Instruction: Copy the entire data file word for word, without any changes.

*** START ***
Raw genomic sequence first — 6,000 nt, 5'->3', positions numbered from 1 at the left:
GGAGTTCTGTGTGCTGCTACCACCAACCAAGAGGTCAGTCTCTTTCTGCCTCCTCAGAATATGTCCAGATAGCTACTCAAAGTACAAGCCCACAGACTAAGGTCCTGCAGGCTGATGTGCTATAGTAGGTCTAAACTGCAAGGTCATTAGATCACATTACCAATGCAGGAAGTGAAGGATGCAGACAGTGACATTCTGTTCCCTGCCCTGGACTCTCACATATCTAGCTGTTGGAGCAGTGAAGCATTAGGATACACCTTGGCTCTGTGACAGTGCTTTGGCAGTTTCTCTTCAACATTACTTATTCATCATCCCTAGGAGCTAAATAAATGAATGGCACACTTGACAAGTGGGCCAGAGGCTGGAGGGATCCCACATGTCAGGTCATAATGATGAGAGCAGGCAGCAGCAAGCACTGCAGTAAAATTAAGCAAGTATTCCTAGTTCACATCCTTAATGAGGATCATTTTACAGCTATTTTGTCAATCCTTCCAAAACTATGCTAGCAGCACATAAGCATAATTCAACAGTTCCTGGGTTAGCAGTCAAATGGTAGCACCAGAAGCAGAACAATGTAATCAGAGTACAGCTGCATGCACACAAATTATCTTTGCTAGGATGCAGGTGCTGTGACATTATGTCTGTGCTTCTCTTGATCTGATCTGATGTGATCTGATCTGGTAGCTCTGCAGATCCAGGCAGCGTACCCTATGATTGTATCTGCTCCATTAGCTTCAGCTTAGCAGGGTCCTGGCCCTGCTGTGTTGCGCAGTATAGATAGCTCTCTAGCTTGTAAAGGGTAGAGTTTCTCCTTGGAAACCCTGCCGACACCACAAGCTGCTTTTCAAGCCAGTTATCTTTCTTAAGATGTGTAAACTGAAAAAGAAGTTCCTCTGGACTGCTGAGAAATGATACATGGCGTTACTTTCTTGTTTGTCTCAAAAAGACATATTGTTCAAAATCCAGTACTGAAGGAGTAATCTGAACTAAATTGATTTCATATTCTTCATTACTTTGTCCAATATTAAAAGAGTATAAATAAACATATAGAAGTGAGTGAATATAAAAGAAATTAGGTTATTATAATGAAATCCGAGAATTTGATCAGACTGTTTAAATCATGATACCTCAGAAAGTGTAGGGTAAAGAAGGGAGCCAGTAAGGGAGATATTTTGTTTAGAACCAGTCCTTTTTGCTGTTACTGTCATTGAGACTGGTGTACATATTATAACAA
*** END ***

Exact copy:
Raw genomic sequence first — 6,000 nt, 5'->3', positions numbered from 1 at the left:
GGAGTTCTGTGTGCTGCTACCACCAACCAAGAGGTCAGTCTCTTTCTGCCTCCTCAGAATATGTCCAGATAGCTACTCAAAGTACAAGCCCACAGACTAAGGTCCTGCAGGCTGATGTGCTATAGTAGGTCTAAACTGCAAGGTCATTAGATCACATTACCAATGCAGGAAGTGAAGGATGCAGACAGTGACATTCTGTTCCCTGCCCTGGACTCTCACATATCTAGCTGTTGGAGCAGTGAAGCATTAGGATACACCTTGGCTCTGTGACAGTGCTTTGGCAGTTTCTCTTCAACATTACTTATTCATCATCCCTAGGAGCTAAATAAATGAATGGCACACTTGACAAGTGGGCCAGAGGCTGGAGGGATCCCACATGTCAGGTCATAATGATGAGAGCAGGCAGCAGCAAGCACTGCAGTAAAATTAAGCAAGTATTCCTAGTTCACATCCTTAATGAGGATCATTTTACAGCTATTTTGTCAATCCTTCCAAAACTATGCTAGCAGCACATAAGCATAATTCAACAGTTCCTGGGTTAGCAGTCAAATGGTAGCACCAGAAGCAGAACAATGTAATCAGAGTACAGCTGCATGCACACAAATTATCTTTGCTAGGATGCAGGTGCTGTGACATTATGTCTGTGCTTCTCTTGATCTGATCTGATGTGATCTGATCTGGTAGCTCTGCAGATCCAGGCAGCGTACCCTATGATTGTATCTGCTCCATTAGCTTCAGCTTAGCAGGGTCCTGGCCCTGCTGTGTTGCGCAGTATAGATAGCTCTCTAGCTTGTAAAGGGTAGAGTTTCTCCTTGGAAACCCTGCCGACACCACAAGCTGCTTTTCAAGCCAGTTATCTTTCTTAAGATGTGTAAACTGAAAAAGAAGTTCCTCTGGACTGCTGAGAAATGATACATGGCGTTACTTTCTTGTTTGTCTCAAAAAGACATATTGTTCAAAATCCAGTACTGAAGGAGTAATCTGAACTAAATTGATTTCATATTCTTCATTACTTTGTCCAATATTAAAAGAGTATAAATAAACATATAGAAGTGAGTGAATATAAAAGAAATTAGGTTATTATAATGAAATCCGAGAATTTGATCAGACTGTTTAAATCATGATACCTCAGAAAGTGTAGGGTAAAGAAGGGAGCCAGTAAGGGAGATATTTTGTTTAGAACCAGTCCTTTTTGCTGTTACTGTCATTGAGACTGGTGTACATATTATAACAA